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Discuss the different influences, with particular reference to the witches, which lead to Macbeth's eventual downfall

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Introduction

Discuss the different influences, with particular reference to the witches, which lead to Macbeth's eventual downfall Macbeth is a play written by the famous playwright, William Shakespeare. The play was started around 1603 but was only finished in 1606. The play is a tragedy and is one of the darkest of Shakespeare's plays ever written. The play was originally written for King James I when he came to the throne of England after Elizabeth had died. Banquo, one of the characters in the play, is based upon one of the Kings ancestors. The play is set in ancient Scotland where witches roam the land and war is in the air as Norway try to invade Scotland. Witches are a big part in this play, especially as in Elizabethan time, when the play was written, the belief in witchcraft was vast. Many people were drowned and burnt because they were thought to be witches. Any earthquake, hurricane or unexplainable happenings were blamed on witches. Males act out all of the characters in Macbeth, as all actors in Shakespeare's time were male. The play begins with three witches who would have possibly changed from stones into human form. They would be wearing old cloth rags and appear old and crooked with a few warts. The witches speak, in short sentences and riddles like, "...foul is fair as fair is foul..." They all huddle together and immediately involve Macbeth, "There to meet with Macbeth!" This involvement of Macbeth with witches so early on in the play invokes the idea that Macbeth might be evil. This contrast between Evil and Macbeth is echoed in the next scene where there is a big bloody battle and a valiant and courageous Macbeth battles his way through an flood of soldiers, the Norman Soldiers, and a captain has been sent to the king to report on Macbeth's progress. ...read more.

Middle

Lady Macbeth reads, "They met me in the day of success, and I have learned by the perfectest report they have more in them than mortal knowledge." We now see an evil side of Lady Macbeth as she immediately assumes King Duncan must be killed, "...the fatal entrance of Duncan under my battlements." Although not by her husband as she fears he is too kind hearted, "...too full of the milk of human kindness..." Whereas Macbeth tries to believe that he will be named king without involving himself in dirty deeds and intervening, interfering in fate , "...chance may crown me without my stir." We can also see Lady Macbeth is evil when she asks the goods to 'unsex' her, believing that she could kill Duncan herself if she were a man. Lady Macbeth is a lot like the witches. The witches conjure up evil spells, which could be compared as Lady Macbeth conjuring up evil thoughts, which she wants to "pour my spirits in thine ear." She is only doing this out of ambition to become queen. Macbeth returns to his castle with his new title and anger that he was not named as heir to the throne. He is now influenced once again, this time by his wife who does her best to get her husband to kill King Duncan, as Macbeth is still having doubts about murder and the only reason for it is ambition, "...if the assassination could trammel up the consequence...? He's here in double trust; first as I am his kinsman and his subject...then as his host..." Shakespeare's use of imagery in this scene is extremely good. This is shown the best when Lady Macbeth talks about Duncan entering the castle but the fact that he won't be alive to ...read more.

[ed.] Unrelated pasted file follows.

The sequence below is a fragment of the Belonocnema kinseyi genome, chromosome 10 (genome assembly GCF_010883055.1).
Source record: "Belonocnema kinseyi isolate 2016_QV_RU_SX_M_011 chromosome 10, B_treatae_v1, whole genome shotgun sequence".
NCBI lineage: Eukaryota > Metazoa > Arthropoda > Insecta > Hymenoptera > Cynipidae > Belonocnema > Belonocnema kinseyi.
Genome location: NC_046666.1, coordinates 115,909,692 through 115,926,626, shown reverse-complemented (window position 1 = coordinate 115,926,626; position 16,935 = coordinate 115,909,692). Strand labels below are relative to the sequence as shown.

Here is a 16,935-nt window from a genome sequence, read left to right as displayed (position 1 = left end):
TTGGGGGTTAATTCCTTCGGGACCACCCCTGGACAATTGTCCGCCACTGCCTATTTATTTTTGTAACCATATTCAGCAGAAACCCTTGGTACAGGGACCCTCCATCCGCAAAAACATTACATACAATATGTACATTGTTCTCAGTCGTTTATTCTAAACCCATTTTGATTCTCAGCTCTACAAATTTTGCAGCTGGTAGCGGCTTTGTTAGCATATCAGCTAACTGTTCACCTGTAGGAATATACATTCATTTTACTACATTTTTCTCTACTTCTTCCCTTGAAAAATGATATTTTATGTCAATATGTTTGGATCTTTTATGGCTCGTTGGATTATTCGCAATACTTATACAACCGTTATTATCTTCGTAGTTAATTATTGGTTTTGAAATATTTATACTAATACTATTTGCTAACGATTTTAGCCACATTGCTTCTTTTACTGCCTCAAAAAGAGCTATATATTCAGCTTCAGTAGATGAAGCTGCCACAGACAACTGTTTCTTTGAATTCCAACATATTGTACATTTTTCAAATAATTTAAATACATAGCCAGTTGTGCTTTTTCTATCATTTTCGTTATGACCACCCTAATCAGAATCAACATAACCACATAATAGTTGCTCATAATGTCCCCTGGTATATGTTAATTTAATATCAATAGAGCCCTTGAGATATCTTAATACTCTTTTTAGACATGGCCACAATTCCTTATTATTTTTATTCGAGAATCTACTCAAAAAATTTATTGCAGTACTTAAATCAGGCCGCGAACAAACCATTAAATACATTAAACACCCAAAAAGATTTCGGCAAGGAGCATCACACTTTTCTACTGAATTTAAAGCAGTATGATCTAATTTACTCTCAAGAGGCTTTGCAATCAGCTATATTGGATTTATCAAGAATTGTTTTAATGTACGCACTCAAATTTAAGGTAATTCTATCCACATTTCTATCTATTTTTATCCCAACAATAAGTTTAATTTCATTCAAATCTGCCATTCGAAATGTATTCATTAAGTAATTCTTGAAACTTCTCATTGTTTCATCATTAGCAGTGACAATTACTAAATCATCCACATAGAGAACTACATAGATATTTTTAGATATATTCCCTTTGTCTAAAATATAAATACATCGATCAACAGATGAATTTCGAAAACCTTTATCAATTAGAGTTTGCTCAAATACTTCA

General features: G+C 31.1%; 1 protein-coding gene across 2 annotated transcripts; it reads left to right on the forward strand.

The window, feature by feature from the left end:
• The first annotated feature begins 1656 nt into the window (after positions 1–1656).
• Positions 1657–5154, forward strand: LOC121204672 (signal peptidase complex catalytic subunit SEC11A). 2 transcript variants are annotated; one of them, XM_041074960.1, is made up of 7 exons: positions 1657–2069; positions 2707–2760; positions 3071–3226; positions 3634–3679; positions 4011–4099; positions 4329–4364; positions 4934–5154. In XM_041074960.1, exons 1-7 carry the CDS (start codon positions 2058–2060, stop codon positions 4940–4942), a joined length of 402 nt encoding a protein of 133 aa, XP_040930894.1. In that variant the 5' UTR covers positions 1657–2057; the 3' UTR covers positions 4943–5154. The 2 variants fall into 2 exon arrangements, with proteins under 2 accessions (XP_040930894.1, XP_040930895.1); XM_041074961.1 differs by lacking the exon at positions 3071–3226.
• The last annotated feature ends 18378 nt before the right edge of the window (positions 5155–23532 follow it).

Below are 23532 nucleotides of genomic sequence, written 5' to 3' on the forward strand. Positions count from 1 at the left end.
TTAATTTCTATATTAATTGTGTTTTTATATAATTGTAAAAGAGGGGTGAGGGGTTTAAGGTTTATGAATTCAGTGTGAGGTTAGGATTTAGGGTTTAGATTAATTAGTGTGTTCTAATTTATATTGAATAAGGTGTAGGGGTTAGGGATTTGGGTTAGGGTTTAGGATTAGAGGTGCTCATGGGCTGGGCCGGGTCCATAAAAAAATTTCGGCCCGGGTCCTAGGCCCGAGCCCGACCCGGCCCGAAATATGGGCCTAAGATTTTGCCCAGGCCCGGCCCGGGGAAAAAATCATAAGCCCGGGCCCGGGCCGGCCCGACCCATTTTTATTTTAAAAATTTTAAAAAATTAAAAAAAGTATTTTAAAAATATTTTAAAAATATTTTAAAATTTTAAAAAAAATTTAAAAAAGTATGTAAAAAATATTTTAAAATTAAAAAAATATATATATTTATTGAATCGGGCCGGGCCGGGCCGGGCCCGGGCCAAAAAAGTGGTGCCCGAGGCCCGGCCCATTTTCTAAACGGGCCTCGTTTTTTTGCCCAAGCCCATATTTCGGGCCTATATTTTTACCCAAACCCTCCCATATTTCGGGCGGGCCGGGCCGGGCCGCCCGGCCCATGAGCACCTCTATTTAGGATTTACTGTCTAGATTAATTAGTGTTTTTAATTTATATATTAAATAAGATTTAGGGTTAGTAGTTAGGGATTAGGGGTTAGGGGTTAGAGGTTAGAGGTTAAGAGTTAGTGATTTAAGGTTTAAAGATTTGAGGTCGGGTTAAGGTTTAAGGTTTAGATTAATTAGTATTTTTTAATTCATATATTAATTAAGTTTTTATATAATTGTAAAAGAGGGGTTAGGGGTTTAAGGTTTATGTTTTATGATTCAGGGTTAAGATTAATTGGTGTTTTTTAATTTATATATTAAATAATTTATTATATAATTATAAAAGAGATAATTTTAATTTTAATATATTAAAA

Conclusion

Lady Macbeth also says during her sleep walking "..out damn spot..." this, to an Elizabethan audience, would seem like Lady Macbeth has the mark of the devil, meaning that she was a witch. When she wakes in the morning she writes a suicide note and then jumps off the highest turret of the castle, "The queen, my lord, is dead." Outside the castle Macduff has hidden his army in the trees of Burnam Wood. He has ordered that each soldier cut down a branch of the tree to hid his numbers from Macbeth, "Let every soldier hew him down a bough, and bear't before him; thereby shall we shadow the numbers of our host and make discovery Err in report of us." Though, this is pointless as Macbeth doesn't have an army anymore as his men have all deserted him. Macduff then enters the castle, finding no soldiers he calls out to Macbeth, "Tyrant, show thy face!" This is rather ironic as at the start of the play, Macduff called Macbeth a "...worthy thane..." Macbeth and Macduff then fight but Macbeth is over powered by Macduff when he tells Macbeth that he was born of a woman but he "was from his mothers womb untimely ripped." Macduff then severs Macbeth's head and hangs if on a pole at the top of the castle and Malcolm is pronounced King of Scotland. There are lots of themes in Macbeth. Most of these are: * Macbeth's clothes * Ambition * Light and dark, good and Evil * Order and Disorder * Appearance and reality Macbeth's clothes are a large theme in this play as it is said that the clothes make a man, and there are a lot of reference to his clothes in the play such as when he is made Thane of Cawdor, "... ...read more.

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